5. Once the flavor is to your liking, the olive oil is ready. Pour the oil through a strainer to remove the solid ingredients, and then funnel the oil back into a clean, dry, resealable bottle, like a mason jar or bottle with a cork stopper. Place the bottle back into the refrigerator for safe storage.[9]
    • Cold-infused oils will last 2-3 weeks when stored in the refrigerator. If you notice a change in the flavor of your oil, throw it away immediately and infuse a new batch.
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Method 3
Method 3 of 3:

Doing a Heat-Infusion

  1. On the burner, slowly increase the heat of the oil until it reaches 150 °F (66 °C). Then, take the pan off of the burner and set it aside to begin to cool.[10]
    • Heating the oil over 150 °F (66 °C) can change the flavor profile. Try to keep the heat at or just below this temperature for best results.
    • Don’t begin to add ingredients to the oil as it’s heating. This can cook the ingredients and change the overall flavor of the oil.
  2. Once the olive oil has dropped from it’s highest temperature, begin adding your ingredients, like rosemary, thyme, sage, chilis, or dried mushrooms. Use a spoon or spatula to mix them into the oil thoroughly, and then let the oil sit to cool.[11]
    • After your initial mixing, try not to disturb the ingredients as they infuse into the oil. This can change the flavor of the oil and cause it to cool too quickly.
  3. After about an hour, the oil should be around 72 °F (22 °C). Pour the oil through a strainer to remove the solid ingredients, and funnel the strained oil into a clean, dry, resealable bottle.[12]
    • Keep in mind that the longer the ingredients sit in the oil, the stronger the flavor will be. If you want a stronger flavor, let the oil sit for an extra 1-2 hours before straining and bottling.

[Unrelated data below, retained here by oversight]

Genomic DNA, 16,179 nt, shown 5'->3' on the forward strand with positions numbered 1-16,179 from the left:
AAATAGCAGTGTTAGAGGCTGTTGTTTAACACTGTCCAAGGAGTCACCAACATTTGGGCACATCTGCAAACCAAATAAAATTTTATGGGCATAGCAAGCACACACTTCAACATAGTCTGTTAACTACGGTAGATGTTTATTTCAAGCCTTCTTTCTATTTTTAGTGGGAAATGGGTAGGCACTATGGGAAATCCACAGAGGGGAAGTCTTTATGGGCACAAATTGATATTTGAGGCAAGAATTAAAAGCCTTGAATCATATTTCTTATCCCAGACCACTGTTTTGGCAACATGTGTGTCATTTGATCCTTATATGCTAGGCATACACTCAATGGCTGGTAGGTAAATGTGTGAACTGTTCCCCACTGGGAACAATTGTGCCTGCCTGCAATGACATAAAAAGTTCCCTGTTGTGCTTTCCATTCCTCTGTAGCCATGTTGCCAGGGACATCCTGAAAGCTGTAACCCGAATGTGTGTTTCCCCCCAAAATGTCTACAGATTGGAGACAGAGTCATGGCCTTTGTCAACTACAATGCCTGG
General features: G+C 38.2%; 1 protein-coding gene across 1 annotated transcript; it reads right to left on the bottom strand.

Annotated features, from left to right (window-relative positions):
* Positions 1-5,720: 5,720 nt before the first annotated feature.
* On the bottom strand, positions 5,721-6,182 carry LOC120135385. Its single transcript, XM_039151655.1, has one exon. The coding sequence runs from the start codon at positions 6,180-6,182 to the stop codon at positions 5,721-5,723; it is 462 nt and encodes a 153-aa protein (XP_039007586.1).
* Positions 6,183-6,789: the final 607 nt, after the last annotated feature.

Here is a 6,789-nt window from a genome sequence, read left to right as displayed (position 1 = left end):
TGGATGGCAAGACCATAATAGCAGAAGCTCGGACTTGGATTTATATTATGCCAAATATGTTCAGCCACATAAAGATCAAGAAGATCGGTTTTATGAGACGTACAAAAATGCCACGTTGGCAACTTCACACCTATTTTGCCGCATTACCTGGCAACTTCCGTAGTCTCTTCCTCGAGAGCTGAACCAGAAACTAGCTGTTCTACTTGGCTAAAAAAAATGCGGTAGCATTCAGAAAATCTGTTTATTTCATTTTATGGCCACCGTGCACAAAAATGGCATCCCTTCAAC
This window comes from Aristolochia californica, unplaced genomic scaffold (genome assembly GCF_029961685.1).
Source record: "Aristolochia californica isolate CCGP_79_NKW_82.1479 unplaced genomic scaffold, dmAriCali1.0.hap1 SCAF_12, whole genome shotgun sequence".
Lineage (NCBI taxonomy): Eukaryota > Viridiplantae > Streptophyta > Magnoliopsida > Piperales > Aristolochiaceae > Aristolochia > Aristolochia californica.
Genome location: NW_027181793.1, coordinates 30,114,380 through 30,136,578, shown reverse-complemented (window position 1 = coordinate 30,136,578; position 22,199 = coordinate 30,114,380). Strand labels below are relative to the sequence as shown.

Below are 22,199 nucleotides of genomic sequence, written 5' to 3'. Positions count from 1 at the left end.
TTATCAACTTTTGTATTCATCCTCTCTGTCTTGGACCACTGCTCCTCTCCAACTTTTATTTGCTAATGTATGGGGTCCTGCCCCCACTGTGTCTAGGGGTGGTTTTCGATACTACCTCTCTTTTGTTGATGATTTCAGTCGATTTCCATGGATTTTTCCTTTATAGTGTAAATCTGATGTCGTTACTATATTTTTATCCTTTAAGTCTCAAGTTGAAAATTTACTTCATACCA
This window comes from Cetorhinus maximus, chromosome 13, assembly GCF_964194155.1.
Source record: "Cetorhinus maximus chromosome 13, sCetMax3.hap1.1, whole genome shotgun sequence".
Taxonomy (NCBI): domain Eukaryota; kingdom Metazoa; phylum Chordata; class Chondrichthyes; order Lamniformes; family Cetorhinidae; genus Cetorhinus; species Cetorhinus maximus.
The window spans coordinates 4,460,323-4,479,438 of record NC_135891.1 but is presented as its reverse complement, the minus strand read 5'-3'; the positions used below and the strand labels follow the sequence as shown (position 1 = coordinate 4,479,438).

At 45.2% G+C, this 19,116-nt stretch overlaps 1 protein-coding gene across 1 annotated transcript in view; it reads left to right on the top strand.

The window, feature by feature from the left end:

4. Since the oil was heated and there are no other ingredients in the jar, it’s safe to keep the heat-infused oil on a counter outside of the refrigerator. However, you can also refrigerate this oil if you prefer to use it cold.[13]
    • Heat-infused oil will be fresh for 1 month after bottling. If you notice a change in the flavor of the oil, throw away the oil and infuse a new batch.
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Ideas for Infusing Olive Oil

Community Q&A

  • Question
    How do I cook the garlic before adding it to the olive oil?
    Community Answer
    Community Answer
    Sautee the garlic for five minutes before adding it to the oil.
  • Question
    Can I blend basil with olive oil?
    Samantha L. Campbell
    Samantha L. Campbell
    Community Answer
    Yes! Basil olive oil is very common and is great for cooking Italian and Mediterranean dishes.
  • Question
    Is it okay to infuse the olive oil with the pre-dried herbs or spices that I can buy at the grocery store?
    Community Answer
    Community Answer
    Whole herbs are fine, but the powdered herbs/spices may not work well. They will not taste as flavorful as fresh herbs that you dry yourself.

Things You’ll Need

Cold-Infusing Your Ingredients

  • Fresh ingredients
  • Olive oil
  • Clean, dry, resealable jar or bottle
  • Food processor
  • Strainer
  • Funnel

Doing a Heated-Infusion

  • Medium saucepan
  • Hardy or preserved ingredients
  • Olive oil
  • Clean, dry, resealable jar or bottle
  • Strainer
  • Funnel


  • Make sure your herbs are completely dry before adding them to the oil. If they’re wet, a dangerous bacteria called botulism can form.

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About This Article

Marrow Private Chefs
Co-authored by:
Private Chefs
This article was co-authored by Marrow Private Chefs. Marrow Private Chefs are based in Santa Rosa Beach, Florida. It is a chefs’ collaborative comprised of an ever-growing number of chefs and culinary professionals. Though regionally influenced primarily by coastal, traditional southern, cajun, and creole styles and flavors, the chefs at Marrow have a solid background in all types of cuisine with over 75 years of combined cooking experience. This article has been viewed 365,619 times.
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Co-authors: 12
Updated: March 1, 2023
Views: 365,619
Article SummaryX

To infuse olive oil, start by washing your fresh herbs and letting them dry completely overnight, which will help prevent the growth of bacteria. Then, place the herbs in a food processor and pulverize them for 30 seconds. Next, add the herbs to a bottle and fill it to the top with olive oil. Refrigerate the bottle for 1-2 weeks so the flavors in the herbs infuse with the oil. Finally, strain and re-bottle the oil once you're satisfied with the flavor. To learn how to choose the best herbs for infusing olive, keep reading!